How Much Does an EKG Cost?


Written by:  Howmuchisit.org Staff
Last Updated:  August 8, 2018

An EKG, also known as an electrocardiogram, is a test that will examine the heart by reading the electrical levels it emits.   This test is often done to see if you’re at risk of heart disease and/or a heart attack.  It’s also recommended for breathing problems, tiredness or unusual sounds coming from the heart.

During the procedure, electrodes are placed on several spots on the body and these electrical impulses will result in lines on pieces of paper or the computer screen.  An EKG is a painless procedure that takes less than 30 minutes to process.  The cost of this test can vary depending on your geographical location, the hospital, and if insurance is involved.

Ekg by Helge V. Keitel, on Flickr
Ekg” (CC BY 2.0) by  Helge V. Keitel

How much does an EKG cost?

An EKG will consist of two parts: the actual test and the reading of the results.  The average EKG cost will be anywhere from $200 to as much as $2,000 without any type of insurance.  The nationwide average, according to our research, is about $800.  With this type of test, hospitals across the United States greatly vary in their pricing, so it’s important to get as many quotes as possible.  Most hospitals can provide a quote over the phone.

If you have health insurance, you will only be responsible for your co-pays or deductibles.  Since all health insurance policies vary, it is best to consult with your health insurance provider to know exactly what is covered.  With insurance, as long as the EKG is deemed medically necessary, will be well within the $100 and $500 range.

Live Science says the costs can greatly vary, ranging anywhere from $137 to $1,200.  This cost range was found when researchers called 20 hospitals in the Philadelphia area and had asked how much the procedure would cost.

EKG overview

Your doctor will order an EKG if he or she suspects you have symptoms of heart disease or you have been experiencing heart pain.  These tests will determine how the heart is working and decide how the problem should be treated.

During the procedure, you will lay flat on a table, and electrodes will be attached to the body.  About 12 to 15 electrodes will then be attached to the chest, arms and legs.  These leads are then attached to an EKG machine; the results will be read tracking any electrical activity.

The test, as long as everything goes according to plan, will last a few minutes.  Often, the doctor may be able to provide the results immediately; however, if the test showed a problem with the heart, another test may be required.

What are the extra costs?

Having a professional read the results of the EKG could be charged separately outside of the test.  Each clinic will have its own policies.  A reading should cost no more than $50 to $100.

If the doctor wants to run a stress test along with the EKG, this could be another $200 to $400~

If the results are abnormal, the doctor may want to repeat the EKG and/or recommend other tests for the near future.  For example, depending on your situation, blood work may be required ahead of time as well.  Depending on the condition, each blood work test could cost $200 or more, but it could be less with insurance fees.

Tips to know:

Before this procedure is done, the office may ask that you shave small areas on your body.  The clinic will provide you with step-by-step instructions on what to do before the procedure begins.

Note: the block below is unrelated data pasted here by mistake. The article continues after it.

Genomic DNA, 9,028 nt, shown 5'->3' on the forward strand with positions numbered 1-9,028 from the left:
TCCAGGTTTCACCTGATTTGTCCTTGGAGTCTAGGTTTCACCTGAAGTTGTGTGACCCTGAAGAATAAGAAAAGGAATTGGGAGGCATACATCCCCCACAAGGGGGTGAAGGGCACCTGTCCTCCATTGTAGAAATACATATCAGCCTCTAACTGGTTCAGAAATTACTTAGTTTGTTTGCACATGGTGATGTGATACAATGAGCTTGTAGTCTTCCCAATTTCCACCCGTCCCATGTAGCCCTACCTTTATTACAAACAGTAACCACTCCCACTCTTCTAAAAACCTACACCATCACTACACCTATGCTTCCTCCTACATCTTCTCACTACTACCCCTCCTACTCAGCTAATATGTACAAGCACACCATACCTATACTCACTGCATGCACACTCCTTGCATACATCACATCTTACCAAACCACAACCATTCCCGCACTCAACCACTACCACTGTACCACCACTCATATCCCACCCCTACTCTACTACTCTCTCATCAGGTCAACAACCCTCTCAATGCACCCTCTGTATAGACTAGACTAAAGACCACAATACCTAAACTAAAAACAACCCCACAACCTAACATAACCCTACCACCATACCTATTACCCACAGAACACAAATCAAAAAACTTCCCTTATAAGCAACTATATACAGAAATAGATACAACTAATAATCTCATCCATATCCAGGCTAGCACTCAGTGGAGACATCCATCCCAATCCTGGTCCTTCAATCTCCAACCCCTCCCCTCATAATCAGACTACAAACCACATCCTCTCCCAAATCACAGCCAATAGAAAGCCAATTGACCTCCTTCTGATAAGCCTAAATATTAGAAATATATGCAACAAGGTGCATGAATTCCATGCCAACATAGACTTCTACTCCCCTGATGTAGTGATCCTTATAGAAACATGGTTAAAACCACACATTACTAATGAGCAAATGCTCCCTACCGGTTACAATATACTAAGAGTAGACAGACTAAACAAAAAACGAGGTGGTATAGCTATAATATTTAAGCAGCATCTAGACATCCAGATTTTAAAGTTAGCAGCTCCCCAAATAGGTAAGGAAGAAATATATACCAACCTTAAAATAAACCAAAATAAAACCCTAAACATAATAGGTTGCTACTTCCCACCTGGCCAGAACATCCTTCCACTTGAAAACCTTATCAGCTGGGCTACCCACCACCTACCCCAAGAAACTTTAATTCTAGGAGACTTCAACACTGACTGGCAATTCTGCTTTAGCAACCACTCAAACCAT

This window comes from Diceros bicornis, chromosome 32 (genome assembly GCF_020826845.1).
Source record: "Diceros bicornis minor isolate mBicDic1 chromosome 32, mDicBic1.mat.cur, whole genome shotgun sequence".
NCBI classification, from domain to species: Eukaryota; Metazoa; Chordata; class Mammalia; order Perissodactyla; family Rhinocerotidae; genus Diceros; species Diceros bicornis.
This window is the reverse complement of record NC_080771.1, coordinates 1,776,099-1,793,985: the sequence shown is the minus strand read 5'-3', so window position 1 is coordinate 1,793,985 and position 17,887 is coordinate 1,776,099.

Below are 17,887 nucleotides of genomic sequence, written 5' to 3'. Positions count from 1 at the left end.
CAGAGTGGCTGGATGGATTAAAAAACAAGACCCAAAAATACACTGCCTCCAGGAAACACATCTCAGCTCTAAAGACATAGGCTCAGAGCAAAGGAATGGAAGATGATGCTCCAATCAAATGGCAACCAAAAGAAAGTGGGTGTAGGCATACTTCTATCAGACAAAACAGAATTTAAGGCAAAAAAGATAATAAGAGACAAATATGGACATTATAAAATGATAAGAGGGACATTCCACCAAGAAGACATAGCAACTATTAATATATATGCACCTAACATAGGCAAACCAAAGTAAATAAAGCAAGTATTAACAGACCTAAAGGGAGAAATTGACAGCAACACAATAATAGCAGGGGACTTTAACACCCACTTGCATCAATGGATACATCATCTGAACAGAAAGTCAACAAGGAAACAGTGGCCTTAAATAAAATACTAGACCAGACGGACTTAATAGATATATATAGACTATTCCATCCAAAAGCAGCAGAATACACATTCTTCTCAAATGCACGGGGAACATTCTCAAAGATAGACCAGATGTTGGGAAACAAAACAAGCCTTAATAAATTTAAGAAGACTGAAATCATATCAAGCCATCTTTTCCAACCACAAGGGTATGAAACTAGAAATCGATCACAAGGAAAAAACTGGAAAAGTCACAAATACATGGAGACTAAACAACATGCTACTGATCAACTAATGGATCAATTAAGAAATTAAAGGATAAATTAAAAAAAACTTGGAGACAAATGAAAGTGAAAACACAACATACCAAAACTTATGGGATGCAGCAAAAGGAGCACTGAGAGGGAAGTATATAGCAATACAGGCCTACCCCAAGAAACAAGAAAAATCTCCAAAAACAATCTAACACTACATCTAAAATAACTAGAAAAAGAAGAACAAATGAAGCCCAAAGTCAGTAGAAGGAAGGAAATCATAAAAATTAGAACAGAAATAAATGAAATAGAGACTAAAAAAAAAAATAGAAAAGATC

Unlike most tests that have certain food and drink requirements, an EKG does not require any sort of fasting.

Always try to go to a primary care physician if you can.  Emergency rooms can cost almost 50+ percent more than a standard doctor’s office.  Of course, if it is an emergency, you should not question it and should have it done at a local ER.

With so many cardiologists in your area, consider calling a few to see what they charge.  Most offices will be more than happy to provide an estimate over the phone.

How can I save money?

Health insurance, will no doubt, lower the costs.  If you do not have any sort of health insurance policy, consider looking for a policy through eHealthInsurance.com.  Health insurance is not as expensive as many people think.  In fact, some high-deductible policies are less than $150 per month.

Patients who do not have any sort of health insurance will often find that doctor’s offices will provide some sort of discount as long as the bill is paid in full with cash or a credit card; patients can save upwards of 40 percent this way.

Those who meet certain income requirements can find clinics in the area that may provide free services.  Check with local government agencies to see if you qualify.

Like government services, many hospitals are happy to work with patients who meet minimum income requirements.  These hospitals can set up payment plans or offer heavy discounts.

If you can, try to avoid the emergency room or urgent care.  Unless it’s needed RIGHT NOW, a private office will be a lot cheaper.  Remember, any serious condition should be looked at immediately.


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Average Reported Cost: $112

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Less Expensive $1 $1.5K $3K $5K $6.5K More Expensive $8k

How much did you spend?

Was it worth it?  

  1. Drew Nesmith (Locust Grove,  GA) paid $112 and said:

    The doctor gave me an EKG when I went in complaining about a sore throat. I thought I might have strep. As far as I’m concerned this doctor was clearly ripping off the insurance company. I am healthy except for my sore throat; have no cardio issues.

    This was my first (and last) visit to this thief!

    Was it worth it? No

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